The reason a bill is necessary at all is that the feds require all nuclear waste dumps to be publicly owned (the state can lease the site to operators like ChemNuclear), but Texas law prohibits state agencies from owning land unless specifically authorized by the Legislature. The bill is the solution to this dilemma. Supporters of the legislation, including the state Health Department, warn that if Texas doesn’t do something, the federal government will step in to authorize and regulate waste dumps here.

Maybe they will. But the feds don’t seem to be giving the do-it-or-else lecture to anybody else. By passing the bill, the Legislature may end up making Texas the newest nuclear waste dumping ground for the rest of the nation. No doubt the lawmakers will insert a clause restricting the sites to accepting Texas-produced waste only, but that limitation would stand on shaky constitutional ground—judges of every ideological stripe frown on parochial restraints on interstate commerce. It might be worth the gamble to wait another two years (particularly since, if the gamble loses, there are worse fates than missing out on the headache of regulating nuclear waste dumps), but that isn’t likely to happen: there are few arguments more persuasive to legislators than the specter of a Texas industry, no matter how undesirable, being regulated from Washington.

Turning On the Tap

The Governor’s Crime Package

Crime is the perfect political issue. Nobody is for it, so an anti-crime package won’t make any enemies. Nobody can eliminate it, so no one expects a bill to work miracles. Recent Texas governors, predictably, have tilled this fertile political soil—crime and no new taxes were almost all Dolph Briscoe cared about—and Bill Clements is no exception. What makes Clements different is that his program is broader, better thought out, better supported, and more controversial than anything his predecessors have tried.

Clements has resurrected a few of the Briscoe staples (allowing wiretapping, but only in drug cases; permitting juries deciding on punishment to be informed about eligibility for parole; making oral confessions admissible), but he has also aimed at some long-neglected aspects of the criminal justice system. One is bail bonds, a notoriously corrupt area where the law protects the bondsman, not the public. Other laws—on shock probation, sexual abuse of children, and juvenile probation—need fine tuning. Finally, Clements wants to close one of the many loopholes the Court of Criminal Appeals seems to cherish: in an aggravated rape case, for instance, the court reversed the conviction of a man who never threatened the victim’s life in so many words, though he dragged her naked down a gravel lane.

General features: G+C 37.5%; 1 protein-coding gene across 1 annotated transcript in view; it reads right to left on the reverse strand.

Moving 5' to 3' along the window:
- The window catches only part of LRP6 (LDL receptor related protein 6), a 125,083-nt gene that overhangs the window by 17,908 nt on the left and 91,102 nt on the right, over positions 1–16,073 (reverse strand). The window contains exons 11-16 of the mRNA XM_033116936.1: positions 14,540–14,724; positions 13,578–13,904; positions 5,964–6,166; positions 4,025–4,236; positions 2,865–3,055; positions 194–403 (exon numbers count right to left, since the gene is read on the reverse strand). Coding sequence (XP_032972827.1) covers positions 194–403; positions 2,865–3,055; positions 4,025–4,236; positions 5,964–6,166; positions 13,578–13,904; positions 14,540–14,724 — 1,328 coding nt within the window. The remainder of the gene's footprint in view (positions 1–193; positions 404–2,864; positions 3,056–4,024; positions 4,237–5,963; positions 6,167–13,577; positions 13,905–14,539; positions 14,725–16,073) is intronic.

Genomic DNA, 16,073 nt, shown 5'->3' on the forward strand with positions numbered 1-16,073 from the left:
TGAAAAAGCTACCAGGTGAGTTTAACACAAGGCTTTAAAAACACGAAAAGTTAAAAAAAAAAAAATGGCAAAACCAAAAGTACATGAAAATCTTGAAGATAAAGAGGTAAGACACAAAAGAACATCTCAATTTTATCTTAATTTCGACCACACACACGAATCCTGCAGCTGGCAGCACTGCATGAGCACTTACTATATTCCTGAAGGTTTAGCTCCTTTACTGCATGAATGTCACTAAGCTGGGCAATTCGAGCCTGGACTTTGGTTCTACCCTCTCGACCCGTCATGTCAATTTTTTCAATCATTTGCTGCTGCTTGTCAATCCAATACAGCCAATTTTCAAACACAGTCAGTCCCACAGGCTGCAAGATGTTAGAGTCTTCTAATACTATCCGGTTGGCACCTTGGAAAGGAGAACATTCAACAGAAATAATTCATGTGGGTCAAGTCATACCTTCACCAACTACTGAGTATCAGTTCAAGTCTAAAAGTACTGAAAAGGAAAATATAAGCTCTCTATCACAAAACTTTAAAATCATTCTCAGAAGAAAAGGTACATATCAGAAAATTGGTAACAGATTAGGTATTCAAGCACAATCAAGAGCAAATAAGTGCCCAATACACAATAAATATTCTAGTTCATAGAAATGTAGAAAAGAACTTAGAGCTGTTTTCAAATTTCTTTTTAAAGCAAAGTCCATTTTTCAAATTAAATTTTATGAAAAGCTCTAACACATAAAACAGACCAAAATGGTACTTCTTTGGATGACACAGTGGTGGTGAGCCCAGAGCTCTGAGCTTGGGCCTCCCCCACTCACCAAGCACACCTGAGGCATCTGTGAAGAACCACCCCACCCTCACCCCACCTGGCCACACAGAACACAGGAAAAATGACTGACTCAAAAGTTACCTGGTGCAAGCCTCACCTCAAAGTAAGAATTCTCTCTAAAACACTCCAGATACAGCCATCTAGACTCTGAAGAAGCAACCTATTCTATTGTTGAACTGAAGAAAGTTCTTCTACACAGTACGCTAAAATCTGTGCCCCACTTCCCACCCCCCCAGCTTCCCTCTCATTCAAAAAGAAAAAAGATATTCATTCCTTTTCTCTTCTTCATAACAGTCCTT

The other major push in the crime field will come from Ross Perot’s anti-drug crusade. That package will contain everything from the new offense of trafficking in drugs, intended to get big importers (sale and possession with intent to sell are currently the most serious offenses), to a rather silly proposal designed to put head shops, which cater to the remnants of the sixties counterculture, out of business.

The Clements package will probably get most of the attention, though, because it will have well-orchestrated lobby and editorial support. Curiously, despite their obvious appeal, anti-crime bills in the past have had rough sledding in the Legislature. This is less attributable to a deep-seated reverence for civil liberties than to the fact that a number of legislators practice criminal law and are happy with the system as it is. Then too, the major law enforcement lobby groups—district and county attorneys, sheriffs, chiefs of police, and the police rank and file—are not the most effective lobbyists, and to make matters worse, they are always split, each group pushing its own bills. This time all four have signed on to the Clements program, but whether, for example, the police will work as hard to achieve bail bond reform as to pass wiretapping remains to be seen. This is not the first session for most of these bills, and it may not be the last.